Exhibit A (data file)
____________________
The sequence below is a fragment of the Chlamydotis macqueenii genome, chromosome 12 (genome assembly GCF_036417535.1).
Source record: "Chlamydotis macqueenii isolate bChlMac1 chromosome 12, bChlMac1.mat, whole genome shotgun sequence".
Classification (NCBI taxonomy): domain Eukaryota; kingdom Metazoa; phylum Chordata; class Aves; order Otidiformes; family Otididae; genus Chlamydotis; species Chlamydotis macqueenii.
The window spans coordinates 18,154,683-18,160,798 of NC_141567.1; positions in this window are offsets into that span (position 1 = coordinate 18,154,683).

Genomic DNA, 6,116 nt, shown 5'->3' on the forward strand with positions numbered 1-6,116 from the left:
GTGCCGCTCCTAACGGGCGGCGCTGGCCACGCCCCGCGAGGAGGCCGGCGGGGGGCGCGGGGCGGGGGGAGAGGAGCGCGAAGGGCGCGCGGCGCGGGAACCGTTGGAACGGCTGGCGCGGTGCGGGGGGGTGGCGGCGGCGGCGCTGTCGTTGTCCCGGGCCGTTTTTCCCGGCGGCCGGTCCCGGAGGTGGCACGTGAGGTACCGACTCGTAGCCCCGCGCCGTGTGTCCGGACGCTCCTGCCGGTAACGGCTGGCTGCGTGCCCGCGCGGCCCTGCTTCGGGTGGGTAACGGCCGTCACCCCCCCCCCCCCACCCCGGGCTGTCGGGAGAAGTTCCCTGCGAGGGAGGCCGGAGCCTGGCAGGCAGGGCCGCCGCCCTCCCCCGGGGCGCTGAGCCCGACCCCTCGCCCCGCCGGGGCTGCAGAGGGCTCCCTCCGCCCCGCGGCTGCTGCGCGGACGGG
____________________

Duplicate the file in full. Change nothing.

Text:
The sequence below is a fragment of the Chlamydotis macqueenii genome, chromosome 12 (genome assembly GCF_036417535.1).
Source record: "Chlamydotis macqueenii isolate bChlMac1 chromosome 12, bChlMac1.mat, whole genome shotgun sequence".
Classification (NCBI taxonomy): domain Eukaryota; kingdom Metazoa; phylum Chordata; class Aves; order Otidiformes; family Otididae; genus Chlamydotis; species Chlamydotis macqueenii.
The window spans coordinates 18,154,683-18,160,798 of NC_141567.1; positions in this window are offsets into that span (position 1 = coordinate 18,154,683).

Genomic DNA, 6,116 nt, shown 5'->3' on the forward strand with positions numbered 1-6,116 from the left:
GTGCCGCTCCTAACGGGCGGCGCTGGCCACGCCCCGCGAGGAGGCCGGCGGGGGGCGCGGGGCGGGGGGAGAGGAGCGCGAAGGGCGCGCGGCGCGGGAACCGTTGGAACGGCTGGCGCGGTGCGGGGGGGTGGCGGCGGCGGCGCTGTCGTTGTCCCGGGCCGTTTTTCCCGGCGGCCGGTCCCGGAGGTGGCACGTGAGGTACCGACTCGTAGCCCCGCGCCGTGTGTCCGGACGCTCCTGCCGGTAACGGCTGGCTGCGTGCCCGCGCGGCCCTGCTTCGGGTGGGTAACGGCCGTCACCCCCCCCCCCCCACCCCGGGCTGTCGGGAGAAGTTCCCTGCGAGGGAGGCCGGAGCCTGGCAGGCAGGGCCGCCGCCCTCCCCCGGGGCGCTGAGCCCGACCCCTCGCCCCGCCGGGGCTGCAGAGGGCTCCCTCCGCCCCGCGGCTGCTGCGCGGACGGG